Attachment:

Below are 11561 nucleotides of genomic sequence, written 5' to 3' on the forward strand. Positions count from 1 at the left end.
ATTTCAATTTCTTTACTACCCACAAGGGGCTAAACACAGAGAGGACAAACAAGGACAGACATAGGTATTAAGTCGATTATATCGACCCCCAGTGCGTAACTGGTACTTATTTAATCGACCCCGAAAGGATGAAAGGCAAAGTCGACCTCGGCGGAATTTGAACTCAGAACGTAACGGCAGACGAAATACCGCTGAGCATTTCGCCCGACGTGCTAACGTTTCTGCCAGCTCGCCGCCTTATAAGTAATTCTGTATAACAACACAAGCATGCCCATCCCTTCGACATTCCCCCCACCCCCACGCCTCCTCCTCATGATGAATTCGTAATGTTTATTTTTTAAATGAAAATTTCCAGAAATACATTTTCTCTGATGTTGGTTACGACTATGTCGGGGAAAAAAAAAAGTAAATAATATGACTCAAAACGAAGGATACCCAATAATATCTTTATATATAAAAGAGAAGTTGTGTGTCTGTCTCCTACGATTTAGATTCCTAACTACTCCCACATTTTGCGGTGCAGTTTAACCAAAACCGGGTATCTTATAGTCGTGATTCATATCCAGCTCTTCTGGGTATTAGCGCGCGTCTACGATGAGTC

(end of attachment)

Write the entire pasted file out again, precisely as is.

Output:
Below are 11561 nucleotides of genomic sequence, written 5' to 3' on the forward strand. Positions count from 1 at the left end.
ATTTCAATTTCTTTACTACCCACAAGGGGCTAAACACAGAGAGGACAAACAAGGACAGACATAGGTATTAAGTCGATTATATCGACCCCCAGTGCGTAACTGGTACTTATTTAATCGACCCCGAAAGGATGAAAGGCAAAGTCGACCTCGGCGGAATTTGAACTCAGAACGTAACGGCAGACGAAATACCGCTGAGCATTTCGCCCGACGTGCTAACGTTTCTGCCAGCTCGCCGCCTTATAAGTAATTCTGTATAACAACACAAGCATGCCCATCCCTTCGACATTCCCCCCACCCCCACGCCTCCTCCTCATGATGAATTCGTAATGTTTATTTTTTAAATGAAAATTTCCAGAAATACATTTTCTCTGATGTTGGTTACGACTATGTCGGGGAAAAAAAAAAGTAAATAATATGACTCAAAACGAAGGATACCCAATAATATCTTTATATATAAAAGAGAAGTTGTGTGTCTGTCTCCTACGATTTAGATTCCTAACTACTCCCACATTTTGCGGTGCAGTTTAACCAAAACCGGGTATCTTATAGTCGTGATTCATATCCAGCTCTTCTGGGTATTAGCGCGCGTCTACGATGAGTC